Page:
The probe manufacturer says something like “keep the probe box away or out of
the field” or “best results are obtained with the probe placed on a slant.” But
then they show us isotropicity data that promises +/- ¼ dB. It seems like those
are contradictory statements.
Back around 2002, I decided to dissect a dead Narda 8762(?) probe which a
customer helped me drop. The Narda was a white Fiberglas, 300 MHz to 1 GHz
probe that looked like a very elegant German “potato masher” hand grenade
equipped with a cable that plugged into an IFI EFS field sensor. I wish I had
taken some good pictures of the project, as few people venture that deep into
such expensive territory.
The head contained the orthogonal three-dipole array, with the conductive arms
looking like gold foil on a thin Fiberglass substrate. The length of each
dipole was about 1.5 inches. The sensing elements might have been
thermocouples, thermistors or diodes, and they were mounted in the dipoles.
Each sensor was also connected to a pair of very high resistance plastic wires
(possibly doped with carbon like automotive spark plug wires) that ran to the
far end of the stalk where an analog signal conditioning amplifier summed the
three channels and provided a DC output proportional to field strength. I was
struck by the delicacy of the sensor head, looking at what must have been a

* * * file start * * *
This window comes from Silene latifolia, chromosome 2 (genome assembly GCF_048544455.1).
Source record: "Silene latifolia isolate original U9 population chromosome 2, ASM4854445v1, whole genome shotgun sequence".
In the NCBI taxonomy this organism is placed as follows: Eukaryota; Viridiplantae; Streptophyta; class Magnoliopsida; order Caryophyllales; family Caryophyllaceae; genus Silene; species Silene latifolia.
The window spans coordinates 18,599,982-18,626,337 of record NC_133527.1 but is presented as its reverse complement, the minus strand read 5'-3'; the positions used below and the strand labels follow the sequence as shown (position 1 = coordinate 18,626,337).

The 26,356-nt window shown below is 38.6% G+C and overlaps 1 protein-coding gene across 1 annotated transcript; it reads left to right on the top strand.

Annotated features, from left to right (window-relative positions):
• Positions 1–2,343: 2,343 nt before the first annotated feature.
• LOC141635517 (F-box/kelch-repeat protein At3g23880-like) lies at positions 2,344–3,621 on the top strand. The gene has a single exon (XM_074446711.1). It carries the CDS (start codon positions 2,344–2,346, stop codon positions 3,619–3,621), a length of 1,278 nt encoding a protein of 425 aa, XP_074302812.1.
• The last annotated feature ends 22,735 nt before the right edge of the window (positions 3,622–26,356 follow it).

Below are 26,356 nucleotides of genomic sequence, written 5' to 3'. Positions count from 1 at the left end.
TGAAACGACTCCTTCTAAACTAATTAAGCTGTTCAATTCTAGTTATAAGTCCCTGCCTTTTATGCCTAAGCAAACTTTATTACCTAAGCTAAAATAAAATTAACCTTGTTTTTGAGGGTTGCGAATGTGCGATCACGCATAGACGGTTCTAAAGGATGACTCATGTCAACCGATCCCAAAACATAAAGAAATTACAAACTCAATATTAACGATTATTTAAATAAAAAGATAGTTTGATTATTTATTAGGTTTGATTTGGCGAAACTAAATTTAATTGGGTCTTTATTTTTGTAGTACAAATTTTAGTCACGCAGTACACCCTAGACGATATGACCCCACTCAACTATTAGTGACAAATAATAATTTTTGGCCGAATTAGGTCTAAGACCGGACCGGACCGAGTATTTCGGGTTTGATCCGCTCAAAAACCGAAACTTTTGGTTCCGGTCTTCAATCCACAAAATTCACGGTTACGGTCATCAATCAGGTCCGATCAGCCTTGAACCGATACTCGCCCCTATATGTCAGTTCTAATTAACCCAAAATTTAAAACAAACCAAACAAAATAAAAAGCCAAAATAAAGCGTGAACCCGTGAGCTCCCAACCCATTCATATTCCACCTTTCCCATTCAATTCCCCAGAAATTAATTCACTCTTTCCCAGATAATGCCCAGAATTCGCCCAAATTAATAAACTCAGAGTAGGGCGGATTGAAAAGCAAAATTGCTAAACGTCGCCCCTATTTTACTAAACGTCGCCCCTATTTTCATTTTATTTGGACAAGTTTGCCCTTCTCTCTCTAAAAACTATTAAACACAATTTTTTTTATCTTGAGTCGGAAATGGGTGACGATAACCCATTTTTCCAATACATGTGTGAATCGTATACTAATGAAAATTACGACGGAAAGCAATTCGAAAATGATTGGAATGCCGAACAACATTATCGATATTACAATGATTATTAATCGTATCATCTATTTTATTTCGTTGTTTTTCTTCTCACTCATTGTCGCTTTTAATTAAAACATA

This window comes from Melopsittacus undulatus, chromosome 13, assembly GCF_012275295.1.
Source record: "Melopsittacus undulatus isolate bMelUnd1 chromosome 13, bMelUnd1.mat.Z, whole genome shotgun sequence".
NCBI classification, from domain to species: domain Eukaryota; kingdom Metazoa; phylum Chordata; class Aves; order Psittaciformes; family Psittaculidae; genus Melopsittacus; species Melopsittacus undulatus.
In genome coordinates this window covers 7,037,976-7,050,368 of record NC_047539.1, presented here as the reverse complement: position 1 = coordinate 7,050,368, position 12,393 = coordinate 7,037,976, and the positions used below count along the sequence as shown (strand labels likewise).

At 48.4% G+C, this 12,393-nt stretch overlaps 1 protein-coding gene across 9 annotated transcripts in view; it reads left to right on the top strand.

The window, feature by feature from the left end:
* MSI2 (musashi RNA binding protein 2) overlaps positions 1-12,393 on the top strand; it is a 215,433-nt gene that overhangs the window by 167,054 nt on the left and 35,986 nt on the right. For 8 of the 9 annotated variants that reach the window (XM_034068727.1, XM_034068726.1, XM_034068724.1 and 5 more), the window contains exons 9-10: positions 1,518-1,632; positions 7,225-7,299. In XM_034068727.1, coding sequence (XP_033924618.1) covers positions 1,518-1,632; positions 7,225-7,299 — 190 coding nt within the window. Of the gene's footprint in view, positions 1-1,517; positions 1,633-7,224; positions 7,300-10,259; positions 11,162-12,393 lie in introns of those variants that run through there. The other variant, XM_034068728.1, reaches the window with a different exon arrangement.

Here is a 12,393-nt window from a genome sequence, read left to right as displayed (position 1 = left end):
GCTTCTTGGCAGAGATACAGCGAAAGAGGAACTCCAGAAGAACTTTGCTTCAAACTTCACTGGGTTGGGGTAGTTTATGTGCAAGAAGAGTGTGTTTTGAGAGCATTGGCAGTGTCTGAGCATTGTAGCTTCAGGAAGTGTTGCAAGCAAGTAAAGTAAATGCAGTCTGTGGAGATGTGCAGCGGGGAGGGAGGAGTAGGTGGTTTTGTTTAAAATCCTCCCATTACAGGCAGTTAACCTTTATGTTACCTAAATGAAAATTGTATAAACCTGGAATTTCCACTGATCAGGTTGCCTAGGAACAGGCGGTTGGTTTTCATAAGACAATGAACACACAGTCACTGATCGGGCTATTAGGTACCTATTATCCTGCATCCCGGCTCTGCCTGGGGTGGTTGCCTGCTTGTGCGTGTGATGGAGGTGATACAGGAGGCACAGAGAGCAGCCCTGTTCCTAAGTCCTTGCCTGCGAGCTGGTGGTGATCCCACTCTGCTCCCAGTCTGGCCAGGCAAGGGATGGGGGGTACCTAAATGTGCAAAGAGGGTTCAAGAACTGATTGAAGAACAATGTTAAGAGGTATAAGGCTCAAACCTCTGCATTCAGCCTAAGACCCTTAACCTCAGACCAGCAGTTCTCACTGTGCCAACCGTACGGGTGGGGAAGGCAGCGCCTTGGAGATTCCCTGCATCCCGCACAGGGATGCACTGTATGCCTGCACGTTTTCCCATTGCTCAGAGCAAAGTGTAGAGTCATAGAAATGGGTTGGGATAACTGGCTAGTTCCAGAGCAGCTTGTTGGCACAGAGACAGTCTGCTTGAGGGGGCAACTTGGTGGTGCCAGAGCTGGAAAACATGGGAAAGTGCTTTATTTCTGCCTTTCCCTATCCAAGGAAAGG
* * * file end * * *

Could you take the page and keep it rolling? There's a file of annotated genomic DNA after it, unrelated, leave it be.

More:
very labor intensive assembly.
BTW, the signal conditioning amplifier was enclosed in a ¾” diameter by 4” long
section of tubular steel, so it was obvious that this conductive mass (not to
mention the shielded, multi-conductor power & signal cable) would distort the
measured field and degrade the isotropicity.
Chula Vista, CA USA
From: Patrick [mailto:conwa...@gmail.com]
Sent: Tuesday, March 06, 2018 7:37 AM
To: Edward Price
Subject: Re: [PSES] Field probe calibration
Hello Ed -
You are correct - the factors stored in the probe correct for the
non-linearities of the diode detector.
( as a side note- hearing a presentation live, and asking/answering
questions, is always more educational than a sterile slide deck.
i wish we all could sit through this presentation, ask questions, and
have dialog. )
Did you notice the warnings about errors possible in the calibration process?
For instance, the "probe on a stick" is calibrated at an angle???
And for that probe they say the electronics box should be kept out of the
I understand the reasons, but keeping the box out of the field is nearly
impossible for most of our semi-anechoic chamber applications!!
And I rarely see them used at the same angle as calibrated.
How does one quantify those effects?
(...a topic for another thread ?)
But, getting back to the frequency response question...
Here is what I recall-
... As shown in the slides, the detector is connected across a small (tiny?)
the size of the dipole has some real-world limits.
large enough to capture enough power to make a measurement possible.
small enough to minimize disturbance in the field.
the three orthogonal dipoles have to be close enough to represent the same
So the size, placement and response is a compromise away from "ideal"
(i.e. not flat ).
... IMHO, there is nothing revolutionary in that information.
But, maybe I missed something?
Let me know your thoughts.
I would encourage local chapters to contact ETS, and ask them if they could
present at the local chapter meeting.
(DISCLAIMER - I have no affiliation with ETS, I just like the idea of learning
something new about something that was thought to be settled...)
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